A new twist on HIV vaccines shows results in monkeys, study says

Feb 24, 2015

Credit: NIH

By Monte Morin

An effective vaccine for HIV has eluded researchers for several decades, because of the pathogen’s infamous shape-shifting abilities.

Even though researchers have identified certain broadly neutralizing antibodies that can conquer multiple strains of the human immunodeficiency virus, many strains of rapidly mutating HIV remain resistant to these super antibodies.

In recent years, however, researchers have proposed using gene therapy in a new method of battling the virus.

Instead of using a vaccine to stimulate the body’s own immune system so that it produces HIV antibodies, scientists are bypassing the immune system entirely.

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One comment on “A new twist on HIV vaccines shows results in monkeys, study says”

  • I understand this to mean they use a virus to modify your genome so you produce your own anti-viral drugs. It does not use the immune system.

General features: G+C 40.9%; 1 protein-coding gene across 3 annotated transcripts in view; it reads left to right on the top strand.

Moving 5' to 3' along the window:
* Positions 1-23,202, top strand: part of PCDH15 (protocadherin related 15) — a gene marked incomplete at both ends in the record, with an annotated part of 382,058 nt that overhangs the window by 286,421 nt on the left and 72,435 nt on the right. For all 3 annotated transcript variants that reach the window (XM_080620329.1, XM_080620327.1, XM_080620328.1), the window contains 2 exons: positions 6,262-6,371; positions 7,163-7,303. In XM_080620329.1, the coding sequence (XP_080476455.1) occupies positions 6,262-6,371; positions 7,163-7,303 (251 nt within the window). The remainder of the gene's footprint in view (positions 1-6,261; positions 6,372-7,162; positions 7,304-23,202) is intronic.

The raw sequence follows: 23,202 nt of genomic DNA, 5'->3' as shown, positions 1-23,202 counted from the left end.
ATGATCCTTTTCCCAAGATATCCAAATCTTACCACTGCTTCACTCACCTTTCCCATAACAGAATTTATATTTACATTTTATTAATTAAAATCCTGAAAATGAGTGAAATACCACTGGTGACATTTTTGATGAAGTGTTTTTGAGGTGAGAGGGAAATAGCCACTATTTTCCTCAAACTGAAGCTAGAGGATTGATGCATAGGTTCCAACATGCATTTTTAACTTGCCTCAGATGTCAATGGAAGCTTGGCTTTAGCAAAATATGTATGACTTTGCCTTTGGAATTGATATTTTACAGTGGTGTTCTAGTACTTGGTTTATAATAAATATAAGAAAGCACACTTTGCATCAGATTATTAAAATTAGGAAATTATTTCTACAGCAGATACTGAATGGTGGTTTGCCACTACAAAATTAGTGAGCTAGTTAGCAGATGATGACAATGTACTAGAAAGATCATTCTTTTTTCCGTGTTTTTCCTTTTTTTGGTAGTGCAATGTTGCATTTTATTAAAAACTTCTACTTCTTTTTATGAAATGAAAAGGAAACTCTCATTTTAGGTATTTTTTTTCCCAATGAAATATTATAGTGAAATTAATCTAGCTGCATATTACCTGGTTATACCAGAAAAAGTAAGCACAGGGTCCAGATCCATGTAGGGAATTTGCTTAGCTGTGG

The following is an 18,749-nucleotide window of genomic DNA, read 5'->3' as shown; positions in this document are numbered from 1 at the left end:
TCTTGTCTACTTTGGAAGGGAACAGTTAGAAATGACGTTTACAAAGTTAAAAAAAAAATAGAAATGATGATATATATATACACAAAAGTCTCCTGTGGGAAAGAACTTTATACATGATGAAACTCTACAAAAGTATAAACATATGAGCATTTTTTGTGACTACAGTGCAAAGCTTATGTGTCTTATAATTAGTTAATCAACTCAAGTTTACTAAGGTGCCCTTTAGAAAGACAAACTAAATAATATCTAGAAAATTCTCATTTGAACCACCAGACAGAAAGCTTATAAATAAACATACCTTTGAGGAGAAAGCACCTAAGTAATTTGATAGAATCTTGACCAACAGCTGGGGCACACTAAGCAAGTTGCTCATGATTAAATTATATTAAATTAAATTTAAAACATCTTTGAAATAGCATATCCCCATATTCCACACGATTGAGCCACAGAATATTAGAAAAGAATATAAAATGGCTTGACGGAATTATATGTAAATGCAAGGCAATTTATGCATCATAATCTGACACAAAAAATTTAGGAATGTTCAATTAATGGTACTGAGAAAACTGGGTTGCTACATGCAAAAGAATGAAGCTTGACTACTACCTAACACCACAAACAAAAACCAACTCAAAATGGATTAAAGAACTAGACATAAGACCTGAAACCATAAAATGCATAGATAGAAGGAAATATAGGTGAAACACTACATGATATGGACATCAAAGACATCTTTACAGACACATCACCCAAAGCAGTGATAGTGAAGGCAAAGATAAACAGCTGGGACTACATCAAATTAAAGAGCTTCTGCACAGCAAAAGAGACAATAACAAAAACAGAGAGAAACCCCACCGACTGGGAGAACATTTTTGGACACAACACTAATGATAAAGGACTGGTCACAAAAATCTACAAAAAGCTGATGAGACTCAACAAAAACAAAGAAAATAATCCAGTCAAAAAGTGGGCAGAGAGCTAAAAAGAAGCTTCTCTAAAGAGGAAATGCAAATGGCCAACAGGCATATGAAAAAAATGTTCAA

I see some difficulties.

    Current HIV drugs have nasty side effects. You would not want to give them to people who were not sick.
    Putting such drugs out into the world generally is like overusing antibiotics. HIV gets a maximal shot at developing immunity to them.
    You can’t very well turn them off.
    How do you test a human HIV vaccine? People trust it but it does not work. People do not trust it, so they are not really testing its effectiveness.

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